There are also ferry options in northern and southern Europe, connecting Scandinavian countries more directly with the rest of Europe, and offering routes between locations like Italy and Croatia.

Train travel in Europe

One of the most popular means of backpacking in Europe is InterRailing. This is essentially a single ticket that gives you free reign over most European rail services for a whole month, so you can hop on and hop off to your heart’s delight.

So chances are you won’t be squeezing all those into a month. An Interrail pass is great value if you’re planning on visiting multiple destinations, but if you’re only going to 2-3 places it can work out cheaper just to buy individual tickets for those journeys. It’s worth doing your homework beforehand.

Plane travel in Europe

Practically every country in Europe has several international airports that make it easy to pick a starting point for your gap year. A popular option is flying into the UK or France and working your way east. It’s also easy to travel between countries by air if you’re in a hurry, though this can prove expensive. There are a number of budget airlines in Europe, but you’ve got a hefty backpack you’ll often end up paying a big surcharge to take it with you. Again, it’s worth doing some research before you travel.

Car travel in Europe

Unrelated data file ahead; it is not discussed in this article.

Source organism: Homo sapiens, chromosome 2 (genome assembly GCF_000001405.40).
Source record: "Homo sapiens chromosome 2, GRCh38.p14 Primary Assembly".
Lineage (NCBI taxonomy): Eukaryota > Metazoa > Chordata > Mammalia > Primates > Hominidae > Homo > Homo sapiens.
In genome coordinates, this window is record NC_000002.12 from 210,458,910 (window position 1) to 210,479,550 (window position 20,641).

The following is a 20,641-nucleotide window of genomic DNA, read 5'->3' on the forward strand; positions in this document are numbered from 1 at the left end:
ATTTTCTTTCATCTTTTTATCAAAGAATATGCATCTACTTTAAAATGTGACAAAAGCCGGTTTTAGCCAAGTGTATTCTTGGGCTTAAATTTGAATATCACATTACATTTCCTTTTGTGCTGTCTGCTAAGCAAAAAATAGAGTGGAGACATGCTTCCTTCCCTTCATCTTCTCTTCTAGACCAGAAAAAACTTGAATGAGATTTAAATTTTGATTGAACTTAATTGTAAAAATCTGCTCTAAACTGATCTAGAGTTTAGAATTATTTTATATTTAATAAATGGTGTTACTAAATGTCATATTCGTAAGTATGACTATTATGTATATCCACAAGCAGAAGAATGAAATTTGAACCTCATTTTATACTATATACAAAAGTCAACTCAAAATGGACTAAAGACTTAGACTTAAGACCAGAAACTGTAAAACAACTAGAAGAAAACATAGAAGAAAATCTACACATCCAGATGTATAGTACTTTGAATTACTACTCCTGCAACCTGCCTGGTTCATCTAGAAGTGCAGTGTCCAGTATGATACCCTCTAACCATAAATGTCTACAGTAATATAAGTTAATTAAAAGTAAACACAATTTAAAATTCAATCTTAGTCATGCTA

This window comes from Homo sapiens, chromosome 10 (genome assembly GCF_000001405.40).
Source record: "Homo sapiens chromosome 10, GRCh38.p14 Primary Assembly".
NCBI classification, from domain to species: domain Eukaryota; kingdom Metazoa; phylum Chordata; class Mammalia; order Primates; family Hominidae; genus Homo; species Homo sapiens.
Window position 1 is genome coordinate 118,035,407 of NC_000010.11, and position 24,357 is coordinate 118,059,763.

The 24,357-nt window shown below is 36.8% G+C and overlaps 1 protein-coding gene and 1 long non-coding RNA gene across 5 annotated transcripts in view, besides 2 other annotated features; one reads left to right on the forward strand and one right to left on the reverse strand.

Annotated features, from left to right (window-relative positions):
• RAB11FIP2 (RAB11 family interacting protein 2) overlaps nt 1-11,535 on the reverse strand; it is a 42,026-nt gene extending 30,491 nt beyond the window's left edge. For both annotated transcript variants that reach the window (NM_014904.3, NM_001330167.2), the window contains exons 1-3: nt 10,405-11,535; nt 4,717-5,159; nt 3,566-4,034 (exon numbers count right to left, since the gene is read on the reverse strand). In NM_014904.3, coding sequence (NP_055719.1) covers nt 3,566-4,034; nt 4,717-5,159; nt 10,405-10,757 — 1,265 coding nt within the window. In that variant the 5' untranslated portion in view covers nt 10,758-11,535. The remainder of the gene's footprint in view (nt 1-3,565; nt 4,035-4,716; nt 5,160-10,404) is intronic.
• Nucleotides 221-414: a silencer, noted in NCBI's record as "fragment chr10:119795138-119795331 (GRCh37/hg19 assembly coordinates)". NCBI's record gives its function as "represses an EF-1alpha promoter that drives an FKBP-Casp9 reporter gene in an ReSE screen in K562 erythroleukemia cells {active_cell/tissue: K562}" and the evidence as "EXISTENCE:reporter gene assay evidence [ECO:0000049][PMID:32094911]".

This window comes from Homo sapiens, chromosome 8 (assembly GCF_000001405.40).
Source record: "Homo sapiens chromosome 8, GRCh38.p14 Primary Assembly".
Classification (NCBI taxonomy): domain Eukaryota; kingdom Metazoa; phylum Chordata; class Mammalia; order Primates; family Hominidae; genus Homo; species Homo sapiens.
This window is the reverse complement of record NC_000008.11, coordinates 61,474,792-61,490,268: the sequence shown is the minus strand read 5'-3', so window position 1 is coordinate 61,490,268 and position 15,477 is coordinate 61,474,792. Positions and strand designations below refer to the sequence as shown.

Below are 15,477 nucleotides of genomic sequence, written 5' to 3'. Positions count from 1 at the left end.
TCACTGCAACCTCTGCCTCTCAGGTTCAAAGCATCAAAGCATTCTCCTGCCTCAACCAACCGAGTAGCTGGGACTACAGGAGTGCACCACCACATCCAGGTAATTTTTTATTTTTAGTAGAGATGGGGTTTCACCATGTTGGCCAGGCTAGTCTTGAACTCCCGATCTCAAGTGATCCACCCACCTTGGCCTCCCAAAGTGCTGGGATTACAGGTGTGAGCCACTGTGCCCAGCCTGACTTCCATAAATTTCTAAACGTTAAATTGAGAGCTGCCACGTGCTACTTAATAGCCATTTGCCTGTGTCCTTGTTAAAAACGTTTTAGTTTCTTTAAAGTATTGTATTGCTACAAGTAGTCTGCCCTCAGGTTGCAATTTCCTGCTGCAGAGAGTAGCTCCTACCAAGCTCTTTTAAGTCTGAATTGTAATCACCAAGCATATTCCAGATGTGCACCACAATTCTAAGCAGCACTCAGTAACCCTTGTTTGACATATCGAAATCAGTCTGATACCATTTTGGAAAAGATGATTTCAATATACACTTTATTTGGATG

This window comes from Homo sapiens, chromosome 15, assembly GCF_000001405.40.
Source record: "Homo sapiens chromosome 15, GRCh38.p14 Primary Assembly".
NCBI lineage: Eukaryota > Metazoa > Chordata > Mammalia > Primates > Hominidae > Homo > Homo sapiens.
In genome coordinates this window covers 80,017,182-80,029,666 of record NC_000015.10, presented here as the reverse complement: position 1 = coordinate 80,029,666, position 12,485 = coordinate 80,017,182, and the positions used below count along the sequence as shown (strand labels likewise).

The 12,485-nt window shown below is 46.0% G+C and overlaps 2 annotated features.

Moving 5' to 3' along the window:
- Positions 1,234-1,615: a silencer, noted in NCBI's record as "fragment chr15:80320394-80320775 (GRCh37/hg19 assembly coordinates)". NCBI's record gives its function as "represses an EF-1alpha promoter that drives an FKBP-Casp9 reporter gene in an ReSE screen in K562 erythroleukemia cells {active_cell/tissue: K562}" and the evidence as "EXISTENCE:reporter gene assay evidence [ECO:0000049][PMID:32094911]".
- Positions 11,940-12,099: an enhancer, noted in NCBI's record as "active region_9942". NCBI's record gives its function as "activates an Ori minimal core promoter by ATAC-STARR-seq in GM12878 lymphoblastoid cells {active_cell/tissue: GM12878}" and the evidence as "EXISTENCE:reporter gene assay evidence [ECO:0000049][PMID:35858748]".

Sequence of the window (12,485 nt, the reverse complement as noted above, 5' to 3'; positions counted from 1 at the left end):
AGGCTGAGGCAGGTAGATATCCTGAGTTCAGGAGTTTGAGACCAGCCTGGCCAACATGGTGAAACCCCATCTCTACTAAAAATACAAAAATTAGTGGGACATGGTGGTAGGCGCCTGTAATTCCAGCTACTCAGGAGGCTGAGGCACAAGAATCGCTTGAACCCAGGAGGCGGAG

Road networks across Europe are extensive and well-maintained, making a roadtrip across the continent an excellent option. It gives you absolute freedom and is a brilliant way to see the scenery. Taking a car into major cities can prove trickier, as different cities will have different regulations for parking, etc.

You can rent a car at most airports and within major cities. If you plan to take the car into different countries, make sure to approve this with your provider first. Some rental companies will not allow it. For example, a car rented in Germany usually can’t be driven into Poland, but vice versa is okay.

Bus travel in Europe

This can be a cheaper option for moving around cities, or even going from city or country to another. There are plenty of providers across Europe, and you can often just turn up and buy a ticket on the day. Keep in mind that travelling by bus will take longer than most other methods, so make sure to plan your itinerary accordingly.